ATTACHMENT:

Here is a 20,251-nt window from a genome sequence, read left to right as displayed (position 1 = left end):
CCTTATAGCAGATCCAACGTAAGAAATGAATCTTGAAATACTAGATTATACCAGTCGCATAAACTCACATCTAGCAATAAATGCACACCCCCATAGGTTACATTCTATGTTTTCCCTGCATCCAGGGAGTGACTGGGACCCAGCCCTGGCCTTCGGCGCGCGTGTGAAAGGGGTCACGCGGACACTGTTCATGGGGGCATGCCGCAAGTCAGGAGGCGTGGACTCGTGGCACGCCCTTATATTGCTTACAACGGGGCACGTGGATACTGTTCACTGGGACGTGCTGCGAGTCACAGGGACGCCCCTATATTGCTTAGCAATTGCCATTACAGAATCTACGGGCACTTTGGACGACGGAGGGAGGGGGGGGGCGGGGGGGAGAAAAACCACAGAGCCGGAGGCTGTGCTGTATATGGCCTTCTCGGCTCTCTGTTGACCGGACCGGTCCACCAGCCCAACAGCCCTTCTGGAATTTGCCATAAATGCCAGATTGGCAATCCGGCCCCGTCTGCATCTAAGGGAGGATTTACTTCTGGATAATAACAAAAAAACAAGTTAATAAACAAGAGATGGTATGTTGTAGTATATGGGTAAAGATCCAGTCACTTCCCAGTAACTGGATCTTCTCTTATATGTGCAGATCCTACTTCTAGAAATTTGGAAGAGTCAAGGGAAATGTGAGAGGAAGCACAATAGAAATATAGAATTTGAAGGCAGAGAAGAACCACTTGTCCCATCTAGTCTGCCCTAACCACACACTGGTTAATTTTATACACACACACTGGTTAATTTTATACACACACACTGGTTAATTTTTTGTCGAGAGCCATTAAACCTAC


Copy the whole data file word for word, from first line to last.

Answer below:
Here is a 20,251-nt window from a genome sequence, read left to right as displayed (position 1 = left end):
CCTTATAGCAGATCCAACGTAAGAAATGAATCTTGAAATACTAGATTATACCAGTCGCATAAACTCACATCTAGCAATAAATGCACACCCCCATAGGTTACATTCTATGTTTTCCCTGCATCCAGGGAGTGACTGGGACCCAGCCCTGGCCTTCGGCGCGCGTGTGAAAGGGGTCACGCGGACACTGTTCATGGGGGCATGCCGCAAGTCAGGAGGCGTGGACTCGTGGCACGCCCTTATATTGCTTACAACGGGGCACGTGGATACTGTTCACTGGGACGTGCTGCGAGTCACAGGGACGCCCCTATATTGCTTAGCAATTGCCATTACAGAATCTACGGGCACTTTGGACGACGGAGGGAGGGGGGGGGCGGGGGGGAGAAAAACCACAGAGCCGGAGGCTGTGCTGTATATGGCCTTCTCGGCTCTCTGTTGACCGGACCGGTCCACCAGCCCAACAGCCCTTCTGGAATTTGCCATAAATGCCAGATTGGCAATCCGGCCCCGTCTGCATCTAAGGGAGGATTTACTTCTGGATAATAACAAAAAAACAAGTTAATAAACAAGAGATGGTATGTTGTAGTATATGGGTAAAGATCCAGTCACTTCCCAGTAACTGGATCTTCTCTTATATGTGCAGATCCTACTTCTAGAAATTTGGAAGAGTCAAGGGAAATGTGAGAGGAAGCACAATAGAAATATAGAATTTGAAGGCAGAGAAGAACCACTTGTCCCATCTAGTCTGCCCTAACCACACACTGGTTAATTTTATACACACACACTGGTTAATTTTATACACACACACTGGTTAATTTTTTGTCGAGAGCCATTAAACCTAC